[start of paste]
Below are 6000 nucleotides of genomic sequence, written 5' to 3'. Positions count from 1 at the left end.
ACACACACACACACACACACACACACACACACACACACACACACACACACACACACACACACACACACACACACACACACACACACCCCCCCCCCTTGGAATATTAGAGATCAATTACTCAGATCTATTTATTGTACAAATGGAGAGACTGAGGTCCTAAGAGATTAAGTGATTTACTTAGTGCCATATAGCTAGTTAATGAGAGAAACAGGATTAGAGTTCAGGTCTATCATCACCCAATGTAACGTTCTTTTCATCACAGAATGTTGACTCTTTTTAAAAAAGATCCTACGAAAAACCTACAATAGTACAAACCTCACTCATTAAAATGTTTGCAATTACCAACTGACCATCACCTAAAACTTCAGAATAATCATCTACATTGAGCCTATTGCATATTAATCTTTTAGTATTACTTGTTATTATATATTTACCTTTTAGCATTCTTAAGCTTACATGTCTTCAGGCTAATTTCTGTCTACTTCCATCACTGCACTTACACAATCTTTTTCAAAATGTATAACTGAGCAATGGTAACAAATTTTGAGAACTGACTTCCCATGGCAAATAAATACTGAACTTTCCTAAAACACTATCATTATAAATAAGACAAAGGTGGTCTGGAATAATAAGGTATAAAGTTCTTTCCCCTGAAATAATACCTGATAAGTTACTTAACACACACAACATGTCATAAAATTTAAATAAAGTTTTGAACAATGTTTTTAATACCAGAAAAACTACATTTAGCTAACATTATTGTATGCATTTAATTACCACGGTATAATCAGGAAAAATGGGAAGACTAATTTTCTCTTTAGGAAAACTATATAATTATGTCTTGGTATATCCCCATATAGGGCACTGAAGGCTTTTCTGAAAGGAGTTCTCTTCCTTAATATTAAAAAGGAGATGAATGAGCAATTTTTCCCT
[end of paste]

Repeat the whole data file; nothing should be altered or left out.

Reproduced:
Below are 6000 nucleotides of genomic sequence, written 5' to 3'. Positions count from 1 at the left end.
ACACACACACACACACACACACACACACACACACACACACACACACACACACACACACACACACACACACACACACACACACACACCCCCCCCCCTTGGAATATTAGAGATCAATTACTCAGATCTATTTATTGTACAAATGGAGAGACTGAGGTCCTAAGAGATTAAGTGATTTACTTAGTGCCATATAGCTAGTTAATGAGAGAAACAGGATTAGAGTTCAGGTCTATCATCACCCAATGTAACGTTCTTTTCATCACAGAATGTTGACTCTTTTTAAAAAAGATCCTACGAAAAACCTACAATAGTACAAACCTCACTCATTAAAATGTTTGCAATTACCAACTGACCATCACCTAAAACTTCAGAATAATCATCTACATTGAGCCTATTGCATATTAATCTTTTAGTATTACTTGTTATTATATATTTACCTTTTAGCATTCTTAAGCTTACATGTCTTCAGGCTAATTTCTGTCTACTTCCATCACTGCACTTACACAATCTTTTTCAAAATGTATAACTGAGCAATGGTAACAAATTTTGAGAACTGACTTCCCATGGCAAATAAATACTGAACTTTCCTAAAACACTATCATTATAAATAAGACAAAGGTGGTCTGGAATAATAAGGTATAAAGTTCTTTCCCCTGAAATAATACCTGATAAGTTACTTAACACACACAACATGTCATAAAATTTAAATAAAGTTTTGAACAATGTTTTTAATACCAGAAAAACTACATTTAGCTAACATTATTGTATGCATTTAATTACCACGGTATAATCAGGAAAAATGGGAAGACTAATTTTCTCTTTAGGAAAACTATATAATTATGTCTTGGTATATCCCCATATAGGGCACTGAAGGCTTTTCTGAAAGGAGTTCTCTTCCTTAATATTAAAAAGGAGATGAATGAGCAATTTTTCCCT